The far end of the world

Published 11:10 am Tuesday, December 24, 2013

by James D. Howell

The flight to Alaska is an all-night-thing that makes connection with Reeve Aleutian Airlines in Anchorage. Reeve Aleutian operates a twice-weekly-schedule under government contract for service to the far reaches of the Aleutian Islands. They operate scheduled service to other distant islands, also. I along with an assortment of other passengers and cargo board the DC-6B split configuration, four-engine aircraft.

The forward most part of the aircraft is used for live and perishable cargo; the rest is passenger space. Live chickens, eggs, and other items that will not tolerate the very low temperatures of the cargo hold below decks is stashed here for delivery to stations along the scheduled route, hence the “split” configuration. Our flight will make a stop at Cold Bay and Shemya, with an overnight in the latter, before Adak the second day. Adak traffic will be deplaned and boarded on the return trip to Anchorage.

Cold Bay is about 630 miles along the Aleutian archipelago and comes as close to matching its name physically as any place I’ve seen. It’s bleak. I know that Pan American operates a series of outposts across the pacific ocean for fuelling stops and emergency landing runways. I don’t know who operates this one.

It’s bleak. We take a break and deplane while cargo is unloaded and the aircraft is serviced and refueled. There’s a small waiting area inside a somewhat weathered, colorless building. Gray rocks cover gray soil beside a gray concrete and asphalt runway. Gray clouds provide a darkened backdrop for a series of radio antennas close by and attached to the gray building. Inside it’s quiet, with a few muted conversations carried on by local personnel. Nobody is loud, boisterous, or fast; they’re just carrying out regular duties in a competent manner. It’s bleak. We reboard the aircraft and continue our journey.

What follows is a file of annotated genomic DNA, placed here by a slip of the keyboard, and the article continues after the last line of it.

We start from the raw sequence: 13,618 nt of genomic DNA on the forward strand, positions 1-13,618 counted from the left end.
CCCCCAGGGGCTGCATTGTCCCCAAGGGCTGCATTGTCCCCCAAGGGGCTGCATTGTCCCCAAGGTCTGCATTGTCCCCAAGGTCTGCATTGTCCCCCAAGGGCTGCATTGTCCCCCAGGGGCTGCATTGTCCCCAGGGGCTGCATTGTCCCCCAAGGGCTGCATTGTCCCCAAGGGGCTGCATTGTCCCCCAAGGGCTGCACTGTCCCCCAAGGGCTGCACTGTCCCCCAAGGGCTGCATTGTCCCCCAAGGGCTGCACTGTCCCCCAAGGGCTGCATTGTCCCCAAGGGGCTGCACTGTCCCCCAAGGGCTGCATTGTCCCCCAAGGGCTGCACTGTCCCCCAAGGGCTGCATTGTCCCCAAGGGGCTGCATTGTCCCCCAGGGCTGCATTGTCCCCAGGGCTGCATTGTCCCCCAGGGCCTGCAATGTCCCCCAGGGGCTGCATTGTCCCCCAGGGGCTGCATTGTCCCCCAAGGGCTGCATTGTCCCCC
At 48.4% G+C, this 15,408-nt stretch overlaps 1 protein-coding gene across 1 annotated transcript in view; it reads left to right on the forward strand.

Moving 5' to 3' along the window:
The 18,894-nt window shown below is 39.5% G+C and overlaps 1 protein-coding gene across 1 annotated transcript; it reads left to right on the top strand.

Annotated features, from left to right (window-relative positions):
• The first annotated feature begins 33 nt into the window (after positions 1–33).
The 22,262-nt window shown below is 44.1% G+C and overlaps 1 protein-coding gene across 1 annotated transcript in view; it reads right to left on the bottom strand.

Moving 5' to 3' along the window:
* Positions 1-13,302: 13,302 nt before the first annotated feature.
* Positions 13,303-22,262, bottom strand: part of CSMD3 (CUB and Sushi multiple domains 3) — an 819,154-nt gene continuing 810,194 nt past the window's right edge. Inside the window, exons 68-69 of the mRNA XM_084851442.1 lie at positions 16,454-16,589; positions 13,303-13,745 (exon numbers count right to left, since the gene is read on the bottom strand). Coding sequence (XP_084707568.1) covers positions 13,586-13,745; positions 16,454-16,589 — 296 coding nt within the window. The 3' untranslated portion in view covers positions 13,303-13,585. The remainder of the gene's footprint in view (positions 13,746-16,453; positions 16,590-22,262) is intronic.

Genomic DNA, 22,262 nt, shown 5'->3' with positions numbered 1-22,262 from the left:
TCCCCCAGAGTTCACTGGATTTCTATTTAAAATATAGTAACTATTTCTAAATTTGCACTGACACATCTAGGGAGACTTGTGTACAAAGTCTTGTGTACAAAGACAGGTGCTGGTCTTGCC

It’s about a thousand miles from Cold Bay to Shemya. Our route takes us along the island chain most of the way. We sleep, read or just sit and not see anything outside the window for most of the way. I’m beginning to get an idea about the isolation of my future duty station.

Our plane touches down at Shemya; work stands are rolled up to the aircraft for deplaning and servicing. These are regulation work stands: painted steel, round handrails, expanded metal steps and platforms, a couple of wheels at the bottom for ease of movement. These stands are made for strength and durability in harsh climates. There will be no dancing girls and Hawaiian music in this part of the Pacific Ocean.

My overnight room is stark by Florida standards. It’s clean and cold. No curtains cover the bathroom window; no lounge chair awaits the weary traveler. It’s sorta like a holding pen – safe, functional, not meant for long term occupation. It’s a short night. In fact, it really is a short night in the middle of Alaskan summer. It was light outside when we arrived, light when we went to bed, stayed light for most of the sleep time period, remained light when we awakened and reboarded the plane for the leg to Adak. Daylight lasts for about 20 hours this time of year; night is mostly just a dusky period.

Shemya seems to be a repeat of Cold Bay, with a lot more people and buildings. It’s a U.S. Air Force base, maintained as a refueling and microwave relay station (White Alice), for communications during this period of the Cold War. It has a floating population of around 1,500 assigned personnel, with all associated support facilities.

This area is an important part of the detection and tracking system for Soviet launched satellites and missile tests, especially from the Kamchatka peninsula. Electronic surveillance flights, with highly specialized equipment, operate from this base routinely.

The microwave system transfers data from several sources to the sister station at Adak, which passes it along via other stations in the Aleutian chain. Somewhere on the mainland all this data is processed for varying purposes, one of which is to ascertain if detection of Soviet nuclear tests can reliably be accomplished. Electronic beams full of data have no problem penetrating the dull, gray cloud cover; human spirits have more difficulty.

We take off and climb through lower clouds to waiting sunlight. About two and a half hours later, we walk down a set of portable stairs with side shields and railings – the kind we are familiar with at airports.

I step onto the cold, gray earth of Adak.

JAMES D. “ARCHIE” HOWELL is a Southampton County native and 1955 graduate of Franklin High School. He can be reached at